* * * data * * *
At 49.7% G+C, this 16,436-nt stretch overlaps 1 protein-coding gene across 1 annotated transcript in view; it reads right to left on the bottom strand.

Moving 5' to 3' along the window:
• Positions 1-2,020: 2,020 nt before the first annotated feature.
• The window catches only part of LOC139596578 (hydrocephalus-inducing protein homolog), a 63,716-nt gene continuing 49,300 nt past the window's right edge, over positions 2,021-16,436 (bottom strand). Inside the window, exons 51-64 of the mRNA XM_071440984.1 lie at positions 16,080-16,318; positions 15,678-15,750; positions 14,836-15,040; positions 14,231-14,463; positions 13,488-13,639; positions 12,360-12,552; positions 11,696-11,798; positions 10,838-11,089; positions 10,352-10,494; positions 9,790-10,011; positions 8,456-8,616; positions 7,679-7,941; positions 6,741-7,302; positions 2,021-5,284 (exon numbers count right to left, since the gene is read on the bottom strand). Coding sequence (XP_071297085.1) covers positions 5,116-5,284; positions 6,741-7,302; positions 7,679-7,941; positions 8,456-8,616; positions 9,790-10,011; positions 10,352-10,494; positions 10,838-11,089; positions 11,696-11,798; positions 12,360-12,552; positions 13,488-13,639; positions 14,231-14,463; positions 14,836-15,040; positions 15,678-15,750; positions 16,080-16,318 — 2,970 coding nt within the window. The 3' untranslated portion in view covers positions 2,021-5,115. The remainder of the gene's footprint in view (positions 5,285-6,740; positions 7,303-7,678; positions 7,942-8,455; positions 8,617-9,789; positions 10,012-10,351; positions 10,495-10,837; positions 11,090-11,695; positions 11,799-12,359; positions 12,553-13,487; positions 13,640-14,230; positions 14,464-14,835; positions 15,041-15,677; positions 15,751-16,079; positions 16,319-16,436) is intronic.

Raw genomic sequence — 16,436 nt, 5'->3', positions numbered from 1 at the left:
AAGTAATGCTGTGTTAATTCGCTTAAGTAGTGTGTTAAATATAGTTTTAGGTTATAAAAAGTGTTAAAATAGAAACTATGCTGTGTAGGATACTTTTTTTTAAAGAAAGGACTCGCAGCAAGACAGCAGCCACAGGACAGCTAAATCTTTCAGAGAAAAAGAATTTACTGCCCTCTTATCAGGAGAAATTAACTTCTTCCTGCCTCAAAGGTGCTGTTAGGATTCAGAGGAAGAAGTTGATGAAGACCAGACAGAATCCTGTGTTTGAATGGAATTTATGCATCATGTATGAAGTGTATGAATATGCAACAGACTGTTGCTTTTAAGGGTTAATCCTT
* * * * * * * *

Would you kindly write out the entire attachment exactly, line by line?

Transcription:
At 49.7% G+C, this 16,436-nt stretch overlaps 1 protein-coding gene across 1 annotated transcript in view; it reads right to left on the bottom strand.

Moving 5' to 3' along the window:
• Positions 1-2,020: 2,020 nt before the first annotated feature.
• The window catches only part of LOC139596578 (hydrocephalus-inducing protein homolog), a 63,716-nt gene continuing 49,300 nt past the window's right edge, over positions 2,021-16,436 (bottom strand). Inside the window, exons 51-64 of the mRNA XM_071440984.1 lie at positions 16,080-16,318; positions 15,678-15,750; positions 14,836-15,040; positions 14,231-14,463; positions 13,488-13,639; positions 12,360-12,552; positions 11,696-11,798; positions 10,838-11,089; positions 10,352-10,494; positions 9,790-10,011; positions 8,456-8,616; positions 7,679-7,941; positions 6,741-7,302; positions 2,021-5,284 (exon numbers count right to left, since the gene is read on the bottom strand). Coding sequence (XP_071297085.1) covers positions 5,116-5,284; positions 6,741-7,302; positions 7,679-7,941; positions 8,456-8,616; positions 9,790-10,011; positions 10,352-10,494; positions 10,838-11,089; positions 11,696-11,798; positions 12,360-12,552; positions 13,488-13,639; positions 14,231-14,463; positions 14,836-15,040; positions 15,678-15,750; positions 16,080-16,318 — 2,970 coding nt within the window. The 3' untranslated portion in view covers positions 2,021-5,115. The remainder of the gene's footprint in view (positions 5,285-6,740; positions 7,303-7,678; positions 7,942-8,455; positions 8,617-9,789; positions 10,012-10,351; positions 10,495-10,837; positions 11,090-11,695; positions 11,799-12,359; positions 12,553-13,487; positions 13,640-14,230; positions 14,464-14,835; positions 15,041-15,677; positions 15,751-16,079; positions 16,319-16,436) is intronic.

Raw genomic sequence — 16,436 nt, 5'->3', positions numbered from 1 at the left:
AAGTAATGCTGTGTTAATTCGCTTAAGTAGTGTGTTAAATATAGTTTTAGGTTATAAAAAGTGTTAAAATAGAAACTATGCTGTGTAGGATACTTTTTTTTAAAGAAAGGACTCGCAGCAAGACAGCAGCCACAGGACAGCTAAATCTTTCAGAGAAAAAGAATTTACTGCCCTCTTATCAGGAGAAATTAACTTCTTCCTGCCTCAAAGGTGCTGTTAGGATTCAGAGGAAGAAGTTGATGAAGACCAGACAGAATCCTGTGTTTGAATGGAATTTATGCATCATGTATGAAGTGTATGAATATGCAACAGACTGTTGCTTTTAAGGGTTAATCCTT